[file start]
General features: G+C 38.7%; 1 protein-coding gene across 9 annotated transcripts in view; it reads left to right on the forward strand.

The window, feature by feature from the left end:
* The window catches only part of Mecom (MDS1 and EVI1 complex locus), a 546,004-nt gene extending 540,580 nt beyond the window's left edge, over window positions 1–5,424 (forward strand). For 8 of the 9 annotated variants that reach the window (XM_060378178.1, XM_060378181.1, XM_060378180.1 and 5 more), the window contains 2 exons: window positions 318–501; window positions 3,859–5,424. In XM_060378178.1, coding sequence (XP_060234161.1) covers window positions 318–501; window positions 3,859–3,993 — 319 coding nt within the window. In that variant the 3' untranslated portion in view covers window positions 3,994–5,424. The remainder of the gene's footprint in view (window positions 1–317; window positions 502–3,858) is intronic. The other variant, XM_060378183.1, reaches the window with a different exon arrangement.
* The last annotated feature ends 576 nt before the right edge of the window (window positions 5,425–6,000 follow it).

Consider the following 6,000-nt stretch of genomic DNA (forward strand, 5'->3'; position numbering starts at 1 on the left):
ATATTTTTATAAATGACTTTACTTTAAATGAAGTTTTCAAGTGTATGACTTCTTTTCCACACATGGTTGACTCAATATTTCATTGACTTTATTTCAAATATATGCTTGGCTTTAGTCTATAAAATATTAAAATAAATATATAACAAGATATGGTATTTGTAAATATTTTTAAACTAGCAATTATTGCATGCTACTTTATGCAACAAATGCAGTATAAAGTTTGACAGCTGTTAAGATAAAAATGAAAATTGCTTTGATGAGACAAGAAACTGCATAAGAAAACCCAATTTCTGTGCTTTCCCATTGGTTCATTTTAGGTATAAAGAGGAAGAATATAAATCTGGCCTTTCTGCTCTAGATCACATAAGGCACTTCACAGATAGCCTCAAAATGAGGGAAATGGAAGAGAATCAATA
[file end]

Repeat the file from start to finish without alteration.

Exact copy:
General features: G+C 38.7%; 1 protein-coding gene across 9 annotated transcripts in view; it reads left to right on the forward strand.

The window, feature by feature from the left end:
* The window catches only part of Mecom (MDS1 and EVI1 complex locus), a 546,004-nt gene extending 540,580 nt beyond the window's left edge, over window positions 1–5,424 (forward strand). For 8 of the 9 annotated variants that reach the window (XM_060378178.1, XM_060378181.1, XM_060378180.1 and 5 more), the window contains 2 exons: window positions 318–501; window positions 3,859–5,424. In XM_060378178.1, coding sequence (XP_060234161.1) covers window positions 318–501; window positions 3,859–3,993 — 319 coding nt within the window. In that variant the 3' untranslated portion in view covers window positions 3,994–5,424. The remainder of the gene's footprint in view (window positions 1–317; window positions 502–3,858) is intronic. The other variant, XM_060378183.1, reaches the window with a different exon arrangement.
* The last annotated feature ends 576 nt before the right edge of the window (window positions 5,425–6,000 follow it).

Consider the following 6,000-nt stretch of genomic DNA (forward strand, 5'->3'; position numbering starts at 1 on the left):
ATATTTTTATAAATGACTTTACTTTAAATGAAGTTTTCAAGTGTATGACTTCTTTTCCACACATGGTTGACTCAATATTTCATTGACTTTATTTCAAATATATGCTTGGCTTTAGTCTATAAAATATTAAAATAAATATATAACAAGATATGGTATTTGTAAATATTTTTAAACTAGCAATTATTGCATGCTACTTTATGCAACAAATGCAGTATAAAGTTTGACAGCTGTTAAGATAAAAATGAAAATTGCTTTGATGAGACAAGAAACTGCATAAGAAAACCCAATTTCTGTGCTTTCCCATTGGTTCATTTTAGGTATAAAGAGGAAGAATATAAATCTGGCCTTTCTGCTCTAGATCACATAAGGCACTTCACAGATAGCCTCAAAATGAGGGAAATGGAAGAGAATCAATA